Since 2018, the European Parliament and the Commission have been considering the creation of an EU regulation for covered bonds. This harmonization has been established by Directive (EU) 2019/2162 on the issuance and public supervision of covered bonds. These bonds are promoted as a way of financing credit institutions because they bring benefits to the real economy. This is because the more liquidity a bank has the better financing conditions it can offer to companies and individuals. The purpose of this Directive is none other than to achieve these benefits while keeping the risk of these products low. For the latter, it creates a European covered bond certificate that will be supervised by a competent state authority. Initially, however, some banks are not in favor of this rule because it takes away their autonomy over these products.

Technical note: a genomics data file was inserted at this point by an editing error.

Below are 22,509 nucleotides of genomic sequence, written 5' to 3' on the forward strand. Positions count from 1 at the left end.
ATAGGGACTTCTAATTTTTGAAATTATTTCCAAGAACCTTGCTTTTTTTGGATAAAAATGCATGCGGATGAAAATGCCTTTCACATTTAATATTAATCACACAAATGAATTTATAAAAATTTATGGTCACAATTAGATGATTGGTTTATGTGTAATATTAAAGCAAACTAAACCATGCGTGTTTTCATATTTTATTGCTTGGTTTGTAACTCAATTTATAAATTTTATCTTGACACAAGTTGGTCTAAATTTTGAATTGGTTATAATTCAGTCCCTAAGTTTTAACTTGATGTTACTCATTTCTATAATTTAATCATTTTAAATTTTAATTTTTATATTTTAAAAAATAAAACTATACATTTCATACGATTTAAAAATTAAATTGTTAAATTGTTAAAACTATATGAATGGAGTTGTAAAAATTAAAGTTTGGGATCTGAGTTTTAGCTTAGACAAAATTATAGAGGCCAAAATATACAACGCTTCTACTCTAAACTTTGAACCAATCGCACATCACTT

Expands the composition of the package
As regards the coverage package, i.e. the assets that guarantee this product, the directive opens up new possibilities.
Firstly, it allows these assets to be from outside the European Union. In fact, this directive establishes obligations for the European Commission and European Banking Authority. Both are committed to set an equivalence regime by 2024 for foreign countries that issue covered bonds.
Secondly, it allows the use of group covered bonds. These are those whose hedge pool is made up of other covered bonds issued by another entity in their group. It even allows the use of covered bonds from other credit institution outside the same group.